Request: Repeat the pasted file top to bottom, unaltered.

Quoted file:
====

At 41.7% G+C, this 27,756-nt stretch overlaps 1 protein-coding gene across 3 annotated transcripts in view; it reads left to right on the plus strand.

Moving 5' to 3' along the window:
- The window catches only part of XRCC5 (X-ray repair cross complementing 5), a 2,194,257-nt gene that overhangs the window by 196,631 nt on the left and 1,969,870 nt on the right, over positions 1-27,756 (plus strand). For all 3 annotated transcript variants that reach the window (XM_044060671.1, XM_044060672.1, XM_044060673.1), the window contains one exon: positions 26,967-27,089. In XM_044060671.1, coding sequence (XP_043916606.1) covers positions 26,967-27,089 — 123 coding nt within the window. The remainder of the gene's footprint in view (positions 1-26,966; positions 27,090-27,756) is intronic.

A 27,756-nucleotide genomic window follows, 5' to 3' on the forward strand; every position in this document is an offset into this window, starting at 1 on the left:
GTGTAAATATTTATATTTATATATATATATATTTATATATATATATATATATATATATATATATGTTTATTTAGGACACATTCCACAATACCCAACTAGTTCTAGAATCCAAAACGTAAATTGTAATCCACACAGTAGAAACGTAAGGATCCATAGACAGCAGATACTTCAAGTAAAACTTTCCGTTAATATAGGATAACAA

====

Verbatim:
At 41.7% G+C, this 27,756-nt stretch overlaps 1 protein-coding gene across 3 annotated transcripts in view; it reads left to right on the plus strand.

Moving 5' to 3' along the window:
- The window catches only part of XRCC5 (X-ray repair cross complementing 5), a 2,194,257-nt gene that overhangs the window by 196,631 nt on the left and 1,969,870 nt on the right, over positions 1-27,756 (plus strand). For all 3 annotated transcript variants that reach the window (XM_044060671.1, XM_044060672.1, XM_044060673.1), the window contains one exon: positions 26,967-27,089. In XM_044060671.1, coding sequence (XP_043916606.1) covers positions 26,967-27,089 — 123 coding nt within the window. The remainder of the gene's footprint in view (positions 1-26,966; positions 27,090-27,756) is intronic.

A 27,756-nucleotide genomic window follows, 5' to 3' on the forward strand; every position in this document is an offset into this window, starting at 1 on the left:
GTGTAAATATTTATATTTATATATATATATATTTATATATATATATATATATATATATATATATGTTTATTTAGGACACATTCCACAATACCCAACTAGTTCTAGAATCCAAAACGTAAATTGTAATCCACACAGTAGAAACGTAAGGATCCATAGACAGCAGATACTTCAAGTAAAACTTTCCGTTAATATAGGATAACAA